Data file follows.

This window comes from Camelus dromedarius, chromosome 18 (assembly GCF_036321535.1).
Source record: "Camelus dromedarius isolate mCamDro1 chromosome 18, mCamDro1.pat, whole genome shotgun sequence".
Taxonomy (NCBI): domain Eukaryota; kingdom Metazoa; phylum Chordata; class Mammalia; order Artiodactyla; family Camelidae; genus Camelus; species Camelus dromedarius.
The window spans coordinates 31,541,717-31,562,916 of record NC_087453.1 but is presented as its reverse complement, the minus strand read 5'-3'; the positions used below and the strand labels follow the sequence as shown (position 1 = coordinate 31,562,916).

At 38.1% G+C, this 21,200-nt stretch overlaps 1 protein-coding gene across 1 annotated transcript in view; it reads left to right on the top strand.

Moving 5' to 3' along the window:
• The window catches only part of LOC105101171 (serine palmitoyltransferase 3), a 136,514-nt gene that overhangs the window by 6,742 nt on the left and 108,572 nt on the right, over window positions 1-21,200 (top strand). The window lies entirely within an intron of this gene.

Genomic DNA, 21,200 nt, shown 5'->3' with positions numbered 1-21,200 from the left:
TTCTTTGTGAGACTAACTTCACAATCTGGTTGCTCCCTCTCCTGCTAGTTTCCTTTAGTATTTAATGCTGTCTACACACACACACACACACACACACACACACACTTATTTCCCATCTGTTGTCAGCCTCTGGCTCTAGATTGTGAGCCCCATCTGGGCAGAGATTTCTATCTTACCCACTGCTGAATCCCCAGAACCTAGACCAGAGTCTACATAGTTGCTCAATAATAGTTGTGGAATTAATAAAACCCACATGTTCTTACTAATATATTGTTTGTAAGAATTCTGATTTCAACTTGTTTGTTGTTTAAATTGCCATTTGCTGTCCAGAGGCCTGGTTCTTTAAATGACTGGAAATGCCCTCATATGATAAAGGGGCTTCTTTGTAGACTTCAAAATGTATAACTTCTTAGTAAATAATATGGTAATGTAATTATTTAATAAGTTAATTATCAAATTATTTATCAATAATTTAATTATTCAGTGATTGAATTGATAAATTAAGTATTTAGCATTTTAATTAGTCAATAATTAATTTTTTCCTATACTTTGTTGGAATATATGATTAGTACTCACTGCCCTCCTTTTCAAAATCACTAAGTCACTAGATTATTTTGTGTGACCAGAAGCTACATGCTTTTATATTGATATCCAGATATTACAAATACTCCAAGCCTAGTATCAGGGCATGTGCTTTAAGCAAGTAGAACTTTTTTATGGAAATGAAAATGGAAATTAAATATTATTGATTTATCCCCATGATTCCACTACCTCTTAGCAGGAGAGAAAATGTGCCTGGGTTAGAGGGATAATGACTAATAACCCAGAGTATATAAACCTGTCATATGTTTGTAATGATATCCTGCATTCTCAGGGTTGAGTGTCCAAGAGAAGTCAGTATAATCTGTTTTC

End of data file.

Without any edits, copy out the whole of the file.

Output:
This window comes from Camelus dromedarius, chromosome 18 (assembly GCF_036321535.1).
Source record: "Camelus dromedarius isolate mCamDro1 chromosome 18, mCamDro1.pat, whole genome shotgun sequence".
Taxonomy (NCBI): domain Eukaryota; kingdom Metazoa; phylum Chordata; class Mammalia; order Artiodactyla; family Camelidae; genus Camelus; species Camelus dromedarius.
The window spans coordinates 31,541,717-31,562,916 of record NC_087453.1 but is presented as its reverse complement, the minus strand read 5'-3'; the positions used below and the strand labels follow the sequence as shown (position 1 = coordinate 31,562,916).

At 38.1% G+C, this 21,200-nt stretch overlaps 1 protein-coding gene across 1 annotated transcript in view; it reads left to right on the top strand.

Moving 5' to 3' along the window:
• The window catches only part of LOC105101171 (serine palmitoyltransferase 3), a 136,514-nt gene that overhangs the window by 6,742 nt on the left and 108,572 nt on the right, over window positions 1-21,200 (top strand). The window lies entirely within an intron of this gene.

Genomic DNA, 21,200 nt, shown 5'->3' with positions numbered 1-21,200 from the left:
TTCTTTGTGAGACTAACTTCACAATCTGGTTGCTCCCTCTCCTGCTAGTTTCCTTTAGTATTTAATGCTGTCTACACACACACACACACACACACACACACACACTTATTTCCCATCTGTTGTCAGCCTCTGGCTCTAGATTGTGAGCCCCATCTGGGCAGAGATTTCTATCTTACCCACTGCTGAATCCCCAGAACCTAGACCAGAGTCTACATAGTTGCTCAATAATAGTTGTGGAATTAATAAAACCCACATGTTCTTACTAATATATTGTTTGTAAGAATTCTGATTTCAACTTGTTTGTTGTTTAAATTGCCATTTGCTGTCCAGAGGCCTGGTTCTTTAAATGACTGGAAATGCCCTCATATGATAAAGGGGCTTCTTTGTAGACTTCAAAATGTATAACTTCTTAGTAAATAATATGGTAATGTAATTATTTAATAAGTTAATTATCAAATTATTTATCAATAATTTAATTATTCAGTGATTGAATTGATAAATTAAGTATTTAGCATTTTAATTAGTCAATAATTAATTTTTTCCTATACTTTGTTGGAATATATGATTAGTACTCACTGCCCTCCTTTTCAAAATCACTAAGTCACTAGATTATTTTGTGTGACCAGAAGCTACATGCTTTTATATTGATATCCAGATATTACAAATACTCCAAGCCTAGTATCAGGGCATGTGCTTTAAGCAAGTAGAACTTTTTTATGGAAATGAAAATGGAAATTAAATATTATTGATTTATCCCCATGATTCCACTACCTCTTAGCAGGAGAGAAAATGTGCCTGGGTTAGAGGGATAATGACTAATAACCCAGAGTATATAAACCTGTCATATGTTTGTAATGATATCCTGCATTCTCAGGGTTGAGTGTCCAAGAGAAGTCAGTATAATCTGTTTTC